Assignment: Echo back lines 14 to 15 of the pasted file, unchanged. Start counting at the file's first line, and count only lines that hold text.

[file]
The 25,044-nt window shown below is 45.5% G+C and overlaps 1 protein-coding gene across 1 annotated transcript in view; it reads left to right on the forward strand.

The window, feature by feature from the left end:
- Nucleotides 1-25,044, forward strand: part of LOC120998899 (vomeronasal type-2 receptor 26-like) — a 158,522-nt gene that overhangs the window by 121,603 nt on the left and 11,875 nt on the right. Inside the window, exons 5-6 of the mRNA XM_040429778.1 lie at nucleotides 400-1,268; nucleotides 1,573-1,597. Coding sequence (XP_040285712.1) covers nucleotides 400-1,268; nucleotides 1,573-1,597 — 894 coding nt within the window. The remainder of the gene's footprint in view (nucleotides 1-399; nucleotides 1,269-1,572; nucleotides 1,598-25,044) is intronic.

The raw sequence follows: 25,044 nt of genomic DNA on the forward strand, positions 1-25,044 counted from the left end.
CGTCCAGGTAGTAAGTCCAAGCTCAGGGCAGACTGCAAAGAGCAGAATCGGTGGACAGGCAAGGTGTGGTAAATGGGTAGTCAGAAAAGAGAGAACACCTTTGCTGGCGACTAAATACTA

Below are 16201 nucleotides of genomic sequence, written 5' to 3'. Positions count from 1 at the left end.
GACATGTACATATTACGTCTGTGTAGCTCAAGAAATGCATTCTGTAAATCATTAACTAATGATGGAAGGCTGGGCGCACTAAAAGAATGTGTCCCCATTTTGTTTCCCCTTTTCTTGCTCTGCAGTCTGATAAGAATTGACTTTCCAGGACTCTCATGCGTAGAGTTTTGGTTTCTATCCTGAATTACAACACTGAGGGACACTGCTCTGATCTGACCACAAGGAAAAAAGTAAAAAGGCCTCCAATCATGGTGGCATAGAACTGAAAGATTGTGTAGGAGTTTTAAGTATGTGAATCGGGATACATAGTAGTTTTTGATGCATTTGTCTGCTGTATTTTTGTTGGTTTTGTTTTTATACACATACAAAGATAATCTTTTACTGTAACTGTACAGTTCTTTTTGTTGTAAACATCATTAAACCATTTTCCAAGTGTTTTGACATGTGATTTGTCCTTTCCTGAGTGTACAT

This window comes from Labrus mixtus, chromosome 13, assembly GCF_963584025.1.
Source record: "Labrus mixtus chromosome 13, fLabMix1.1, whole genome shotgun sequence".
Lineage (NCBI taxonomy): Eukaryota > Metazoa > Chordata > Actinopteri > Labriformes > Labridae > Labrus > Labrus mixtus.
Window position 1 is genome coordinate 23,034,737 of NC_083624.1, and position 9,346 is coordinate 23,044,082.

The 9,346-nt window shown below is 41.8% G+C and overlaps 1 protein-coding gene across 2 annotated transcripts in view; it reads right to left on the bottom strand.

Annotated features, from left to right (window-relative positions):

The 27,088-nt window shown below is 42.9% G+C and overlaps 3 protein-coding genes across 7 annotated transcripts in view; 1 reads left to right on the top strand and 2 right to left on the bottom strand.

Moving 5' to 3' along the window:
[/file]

The 27,088-nt window shown below is 42.9% G+C and overlaps 3 protein-coding genes across 7 annotated transcripts in view; 1 reads left to right on the top strand and 2 right to left on the bottom strand.

Moving 5' to 3' along the window: